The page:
The Dallas Examiner
Monday Night Politics – Meet the Candidates, presented by The Dallas Examiner at the African American Museum on March 25, featured candidates running for Dallas City Council District 7 in the May 4 general election.
Each candidate was given two minutes for opening statements, followed by a Q&A session where audience members could present their questions for the candidates to answer. Sade Johnson was not present.
Opening statements began alphabetically by last name, starting with Adam Bazaldua, a culinary arts teacher from Skyline High School. He is also chair of the Enclave of Grove Hill HOA Crime Watch, vice chair of the Davis Garden TIF Board, and an appointee to both Dallas ISD’s District 9 Community Task Force and Police Chief Hall’s Community Task Force.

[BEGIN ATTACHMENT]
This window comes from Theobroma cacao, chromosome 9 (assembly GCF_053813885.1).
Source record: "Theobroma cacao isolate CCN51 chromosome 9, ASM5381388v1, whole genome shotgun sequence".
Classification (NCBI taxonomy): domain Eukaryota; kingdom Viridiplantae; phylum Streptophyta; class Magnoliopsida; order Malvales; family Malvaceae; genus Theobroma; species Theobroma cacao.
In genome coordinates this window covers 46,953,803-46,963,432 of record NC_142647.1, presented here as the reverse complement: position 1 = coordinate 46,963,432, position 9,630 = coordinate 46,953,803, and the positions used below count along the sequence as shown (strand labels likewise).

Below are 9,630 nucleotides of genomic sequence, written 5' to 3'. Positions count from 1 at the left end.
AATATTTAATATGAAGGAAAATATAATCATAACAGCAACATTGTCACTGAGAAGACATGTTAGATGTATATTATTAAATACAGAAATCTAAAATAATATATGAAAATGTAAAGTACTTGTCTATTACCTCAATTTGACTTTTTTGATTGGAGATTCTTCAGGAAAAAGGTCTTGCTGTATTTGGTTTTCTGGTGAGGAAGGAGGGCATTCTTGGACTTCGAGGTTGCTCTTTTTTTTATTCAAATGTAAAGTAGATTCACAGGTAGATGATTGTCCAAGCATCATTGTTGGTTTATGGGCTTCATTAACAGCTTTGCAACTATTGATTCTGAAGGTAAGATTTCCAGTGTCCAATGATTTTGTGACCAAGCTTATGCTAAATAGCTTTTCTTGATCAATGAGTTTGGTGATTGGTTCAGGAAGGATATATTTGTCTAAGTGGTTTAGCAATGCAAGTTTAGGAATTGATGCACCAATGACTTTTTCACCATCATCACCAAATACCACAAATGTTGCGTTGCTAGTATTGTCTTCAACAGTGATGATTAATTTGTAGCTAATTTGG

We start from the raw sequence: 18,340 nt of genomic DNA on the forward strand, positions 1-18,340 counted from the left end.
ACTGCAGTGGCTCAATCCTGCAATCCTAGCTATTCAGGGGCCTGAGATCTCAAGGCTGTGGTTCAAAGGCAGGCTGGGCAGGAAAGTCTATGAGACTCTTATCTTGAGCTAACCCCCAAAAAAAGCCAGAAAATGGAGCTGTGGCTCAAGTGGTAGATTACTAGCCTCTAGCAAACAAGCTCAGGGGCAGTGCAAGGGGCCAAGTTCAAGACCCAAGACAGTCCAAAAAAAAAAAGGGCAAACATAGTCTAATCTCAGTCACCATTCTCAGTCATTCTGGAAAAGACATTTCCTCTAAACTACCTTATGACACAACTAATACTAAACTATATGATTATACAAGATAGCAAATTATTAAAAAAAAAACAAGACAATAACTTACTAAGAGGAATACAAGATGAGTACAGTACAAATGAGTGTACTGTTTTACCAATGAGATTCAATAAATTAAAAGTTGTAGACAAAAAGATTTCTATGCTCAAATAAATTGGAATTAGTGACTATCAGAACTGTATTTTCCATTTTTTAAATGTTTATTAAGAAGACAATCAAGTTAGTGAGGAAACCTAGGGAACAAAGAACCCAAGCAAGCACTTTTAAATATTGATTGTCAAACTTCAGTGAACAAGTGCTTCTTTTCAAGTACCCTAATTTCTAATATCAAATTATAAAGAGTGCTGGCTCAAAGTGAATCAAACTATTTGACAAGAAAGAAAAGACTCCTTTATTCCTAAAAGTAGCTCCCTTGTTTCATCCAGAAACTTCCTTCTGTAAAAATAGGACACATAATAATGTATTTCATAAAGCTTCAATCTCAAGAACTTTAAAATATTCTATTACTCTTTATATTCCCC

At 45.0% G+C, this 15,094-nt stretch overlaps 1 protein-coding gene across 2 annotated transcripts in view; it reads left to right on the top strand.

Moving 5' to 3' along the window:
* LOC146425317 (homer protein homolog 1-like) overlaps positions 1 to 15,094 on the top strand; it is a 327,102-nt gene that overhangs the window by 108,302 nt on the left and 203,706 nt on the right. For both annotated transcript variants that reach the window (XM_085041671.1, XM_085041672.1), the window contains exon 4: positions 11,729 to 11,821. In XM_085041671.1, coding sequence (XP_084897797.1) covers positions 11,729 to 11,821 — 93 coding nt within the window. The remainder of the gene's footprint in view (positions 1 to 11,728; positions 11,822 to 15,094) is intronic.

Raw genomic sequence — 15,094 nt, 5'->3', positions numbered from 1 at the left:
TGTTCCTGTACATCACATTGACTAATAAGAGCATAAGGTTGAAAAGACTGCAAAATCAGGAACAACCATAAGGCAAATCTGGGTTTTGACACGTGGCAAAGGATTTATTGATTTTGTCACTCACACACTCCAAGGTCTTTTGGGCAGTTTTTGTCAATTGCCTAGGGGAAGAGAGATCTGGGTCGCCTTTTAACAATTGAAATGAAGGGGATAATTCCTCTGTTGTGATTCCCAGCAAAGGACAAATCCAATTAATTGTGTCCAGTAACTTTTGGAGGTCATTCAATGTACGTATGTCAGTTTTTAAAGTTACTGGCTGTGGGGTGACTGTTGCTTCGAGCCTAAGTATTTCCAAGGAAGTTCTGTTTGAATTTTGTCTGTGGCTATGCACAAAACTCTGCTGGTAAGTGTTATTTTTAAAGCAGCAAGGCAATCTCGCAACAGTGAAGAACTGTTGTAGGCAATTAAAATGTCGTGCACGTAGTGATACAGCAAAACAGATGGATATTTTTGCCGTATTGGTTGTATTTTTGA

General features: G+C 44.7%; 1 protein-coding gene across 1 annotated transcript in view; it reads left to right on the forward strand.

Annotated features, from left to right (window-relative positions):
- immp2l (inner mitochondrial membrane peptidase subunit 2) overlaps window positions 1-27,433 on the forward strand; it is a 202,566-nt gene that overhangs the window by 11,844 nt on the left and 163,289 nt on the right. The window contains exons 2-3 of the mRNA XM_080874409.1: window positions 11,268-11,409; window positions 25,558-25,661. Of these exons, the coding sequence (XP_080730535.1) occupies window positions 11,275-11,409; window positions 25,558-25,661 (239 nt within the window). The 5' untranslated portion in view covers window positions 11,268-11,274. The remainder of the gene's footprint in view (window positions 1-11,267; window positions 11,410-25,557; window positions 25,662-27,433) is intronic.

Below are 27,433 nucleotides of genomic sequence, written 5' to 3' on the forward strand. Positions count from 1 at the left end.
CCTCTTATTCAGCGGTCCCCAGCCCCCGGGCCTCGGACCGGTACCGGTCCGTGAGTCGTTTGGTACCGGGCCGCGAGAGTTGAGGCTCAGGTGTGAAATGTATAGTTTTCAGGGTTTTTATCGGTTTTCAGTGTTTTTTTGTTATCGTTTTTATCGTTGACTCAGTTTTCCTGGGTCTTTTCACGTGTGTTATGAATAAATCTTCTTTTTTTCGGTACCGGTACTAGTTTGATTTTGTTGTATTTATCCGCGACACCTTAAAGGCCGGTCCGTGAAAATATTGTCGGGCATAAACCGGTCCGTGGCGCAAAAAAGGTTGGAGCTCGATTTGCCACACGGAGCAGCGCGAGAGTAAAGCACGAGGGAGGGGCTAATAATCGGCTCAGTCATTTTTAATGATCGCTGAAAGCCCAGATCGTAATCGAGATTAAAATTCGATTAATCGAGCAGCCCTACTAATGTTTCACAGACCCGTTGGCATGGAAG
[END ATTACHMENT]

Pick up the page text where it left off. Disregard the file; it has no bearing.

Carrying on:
“I’m running on three big priorities – affordable housing, building coalitions, and increasing transparency and accountability in our government. The affordable housing aspect is something that is not only a plague for District 7, but also throughout the city of Dallas. The coalition building, I have a plan to have two prongs – one that’s internal and external. Internal coalition building looks like creating an advisory board, essentially, throughout the district with the stakeholders and the movers and shakers already that are doing the work. Then the external component is to make sure we can seek eight votes to get anything done and work with the neighboring elected officials to get anything done for the people. We need more accountable and transparent representation at City Hall as a whole, and District 7 specifically. I’m tired of seeing our district at the forefront of the news, and I would like for that news to be in a positive light for the constituents and progress of our district.”